Actually, as a starting point, EC.02.05.09 has a note that gives us a little something to grow on: See also EC.02.05.01, EP 3. Moving on (or back in the standards to EC.02.05.01, we see that EP 3 requires us to identify, in writing, inspection and maintenance activities for all operating components of utility systems on the inventory. Okay, so we have to have written procedures/protocols/ something that we can use to demonstrate compliance; BTW, there are a number of different approaches to maintenance that are allowable—predictive maintenance, reliability-centered maintenance, interval-based maintenance, or metered maintenance are all in the mix—and you can choose whichever of the strategies is appropriate to whatever you are maintaining. Pretty cool, yes?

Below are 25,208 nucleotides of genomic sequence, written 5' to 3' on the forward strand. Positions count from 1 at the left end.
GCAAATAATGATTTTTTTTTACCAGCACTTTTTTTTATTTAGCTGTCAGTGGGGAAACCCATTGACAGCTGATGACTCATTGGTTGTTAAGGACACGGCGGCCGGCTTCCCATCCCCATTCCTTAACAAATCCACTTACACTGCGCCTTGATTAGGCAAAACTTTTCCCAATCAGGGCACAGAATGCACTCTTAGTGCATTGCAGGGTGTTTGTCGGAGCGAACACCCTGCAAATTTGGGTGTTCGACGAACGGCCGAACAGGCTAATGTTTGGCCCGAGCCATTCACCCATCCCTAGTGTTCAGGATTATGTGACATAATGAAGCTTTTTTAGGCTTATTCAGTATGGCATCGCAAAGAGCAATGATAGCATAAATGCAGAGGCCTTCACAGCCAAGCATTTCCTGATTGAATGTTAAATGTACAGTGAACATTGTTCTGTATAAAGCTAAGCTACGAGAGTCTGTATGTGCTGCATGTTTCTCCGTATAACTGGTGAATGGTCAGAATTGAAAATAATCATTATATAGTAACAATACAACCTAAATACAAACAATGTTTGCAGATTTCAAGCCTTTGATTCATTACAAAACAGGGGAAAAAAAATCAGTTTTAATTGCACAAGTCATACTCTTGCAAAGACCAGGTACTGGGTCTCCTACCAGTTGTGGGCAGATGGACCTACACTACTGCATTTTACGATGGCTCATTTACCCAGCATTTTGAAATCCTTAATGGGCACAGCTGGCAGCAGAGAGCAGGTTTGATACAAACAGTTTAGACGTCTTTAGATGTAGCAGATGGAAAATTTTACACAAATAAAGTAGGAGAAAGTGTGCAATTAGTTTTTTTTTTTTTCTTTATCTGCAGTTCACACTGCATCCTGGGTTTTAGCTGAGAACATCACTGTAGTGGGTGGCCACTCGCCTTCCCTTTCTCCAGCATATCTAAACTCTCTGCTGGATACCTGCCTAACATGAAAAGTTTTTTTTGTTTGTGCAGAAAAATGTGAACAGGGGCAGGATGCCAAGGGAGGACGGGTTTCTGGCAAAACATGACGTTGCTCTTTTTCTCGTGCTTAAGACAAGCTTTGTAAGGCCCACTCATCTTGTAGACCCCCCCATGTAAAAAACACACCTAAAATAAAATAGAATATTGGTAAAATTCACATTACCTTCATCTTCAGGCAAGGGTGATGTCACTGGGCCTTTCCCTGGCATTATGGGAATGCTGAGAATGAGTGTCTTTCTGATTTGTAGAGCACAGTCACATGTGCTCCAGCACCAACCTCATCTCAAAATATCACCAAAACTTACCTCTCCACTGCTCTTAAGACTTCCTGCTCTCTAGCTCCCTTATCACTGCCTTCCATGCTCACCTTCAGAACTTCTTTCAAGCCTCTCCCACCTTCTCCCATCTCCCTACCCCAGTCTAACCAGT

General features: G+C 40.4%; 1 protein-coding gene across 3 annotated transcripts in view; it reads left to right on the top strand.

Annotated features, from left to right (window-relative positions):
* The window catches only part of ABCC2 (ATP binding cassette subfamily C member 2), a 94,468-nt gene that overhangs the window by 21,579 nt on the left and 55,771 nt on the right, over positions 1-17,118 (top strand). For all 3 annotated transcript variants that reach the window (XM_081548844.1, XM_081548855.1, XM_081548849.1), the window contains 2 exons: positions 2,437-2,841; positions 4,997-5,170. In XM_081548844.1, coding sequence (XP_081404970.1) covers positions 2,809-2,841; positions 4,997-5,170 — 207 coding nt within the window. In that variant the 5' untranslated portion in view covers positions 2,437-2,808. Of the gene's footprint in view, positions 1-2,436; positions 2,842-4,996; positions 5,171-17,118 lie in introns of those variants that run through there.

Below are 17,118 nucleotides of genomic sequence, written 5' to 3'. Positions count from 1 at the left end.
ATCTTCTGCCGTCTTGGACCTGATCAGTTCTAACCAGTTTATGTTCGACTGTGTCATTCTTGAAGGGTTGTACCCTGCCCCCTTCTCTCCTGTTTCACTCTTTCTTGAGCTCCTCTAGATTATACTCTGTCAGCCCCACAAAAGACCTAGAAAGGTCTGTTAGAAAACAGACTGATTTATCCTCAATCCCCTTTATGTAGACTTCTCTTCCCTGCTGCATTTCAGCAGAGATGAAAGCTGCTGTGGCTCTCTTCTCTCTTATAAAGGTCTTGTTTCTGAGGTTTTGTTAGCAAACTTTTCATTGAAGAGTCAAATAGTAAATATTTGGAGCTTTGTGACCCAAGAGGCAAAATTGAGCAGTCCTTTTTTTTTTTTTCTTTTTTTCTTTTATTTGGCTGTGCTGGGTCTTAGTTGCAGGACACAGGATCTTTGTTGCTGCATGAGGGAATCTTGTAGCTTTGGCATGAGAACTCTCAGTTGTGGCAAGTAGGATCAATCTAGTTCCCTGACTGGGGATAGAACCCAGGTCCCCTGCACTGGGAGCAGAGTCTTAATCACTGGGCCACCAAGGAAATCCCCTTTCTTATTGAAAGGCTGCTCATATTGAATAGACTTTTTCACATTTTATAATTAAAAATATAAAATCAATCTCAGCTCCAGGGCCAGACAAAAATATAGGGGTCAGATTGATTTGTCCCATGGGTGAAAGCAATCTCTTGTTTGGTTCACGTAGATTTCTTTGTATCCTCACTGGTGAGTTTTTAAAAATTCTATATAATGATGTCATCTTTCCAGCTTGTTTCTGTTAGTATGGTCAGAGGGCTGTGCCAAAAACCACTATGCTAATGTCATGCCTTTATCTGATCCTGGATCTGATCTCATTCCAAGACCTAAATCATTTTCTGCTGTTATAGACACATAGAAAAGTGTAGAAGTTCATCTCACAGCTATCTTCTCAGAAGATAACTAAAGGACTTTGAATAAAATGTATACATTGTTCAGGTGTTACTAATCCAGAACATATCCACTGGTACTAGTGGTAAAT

So we establish what activities are going to be identified and what maintenance approach(es) we are going to be using, which gets us closer to the time frame, but perhaps not quite all the way there. And there is still the matter of how we might define “critical components of piped medical gas systems.” Stay tuned for our next installment…see you next week!

Do you have to be so negative/positive?